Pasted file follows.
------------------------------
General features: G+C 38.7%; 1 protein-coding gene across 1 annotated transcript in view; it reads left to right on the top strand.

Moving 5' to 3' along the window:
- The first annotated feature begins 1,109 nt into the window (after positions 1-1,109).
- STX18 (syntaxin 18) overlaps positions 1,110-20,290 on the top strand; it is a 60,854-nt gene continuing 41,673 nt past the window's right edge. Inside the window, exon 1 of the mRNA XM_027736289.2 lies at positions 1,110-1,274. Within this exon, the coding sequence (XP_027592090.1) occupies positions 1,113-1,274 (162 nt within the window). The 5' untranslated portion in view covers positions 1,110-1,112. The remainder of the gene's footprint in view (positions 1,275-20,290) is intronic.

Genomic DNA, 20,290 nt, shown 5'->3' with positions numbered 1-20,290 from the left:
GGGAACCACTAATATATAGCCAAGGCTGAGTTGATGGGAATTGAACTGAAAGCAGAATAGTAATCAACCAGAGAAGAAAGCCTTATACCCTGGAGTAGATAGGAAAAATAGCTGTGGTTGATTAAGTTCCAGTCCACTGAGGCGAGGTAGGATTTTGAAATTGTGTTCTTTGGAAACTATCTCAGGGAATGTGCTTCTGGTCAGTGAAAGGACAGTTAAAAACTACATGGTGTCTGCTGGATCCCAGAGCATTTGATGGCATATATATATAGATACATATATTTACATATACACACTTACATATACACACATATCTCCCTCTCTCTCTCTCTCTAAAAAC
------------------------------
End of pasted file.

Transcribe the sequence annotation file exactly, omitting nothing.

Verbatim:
General features: G+C 38.7%; 1 protein-coding gene across 1 annotated transcript in view; it reads left to right on the top strand.

Moving 5' to 3' along the window:
- The first annotated feature begins 1,109 nt into the window (after positions 1-1,109).
- STX18 (syntaxin 18) overlaps positions 1,110-20,290 on the top strand; it is a 60,854-nt gene continuing 41,673 nt past the window's right edge. Inside the window, exon 1 of the mRNA XM_027736289.2 lies at positions 1,110-1,274. Within this exon, the coding sequence (XP_027592090.1) occupies positions 1,113-1,274 (162 nt within the window). The 5' untranslated portion in view covers positions 1,110-1,112. The remainder of the gene's footprint in view (positions 1,275-20,290) is intronic.

Genomic DNA, 20,290 nt, shown 5'->3' with positions numbered 1-20,290 from the left:
GGGAACCACTAATATATAGCCAAGGCTGAGTTGATGGGAATTGAACTGAAAGCAGAATAGTAATCAACCAGAGAAGAAAGCCTTATACCCTGGAGTAGATAGGAAAAATAGCTGTGGTTGATTAAGTTCCAGTCCACTGAGGCGAGGTAGGATTTTGAAATTGTGTTCTTTGGAAACTATCTCAGGGAATGTGCTTCTGGTCAGTGAAAGGACAGTTAAAAACTACATGGTGTCTGCTGGATCCCAGAGCATTTGATGGCATATATATATAGATACATATATTTACATATACACACTTACATATACACACATATCTCCCTCTCTCTCTCTCTCTAAAAAC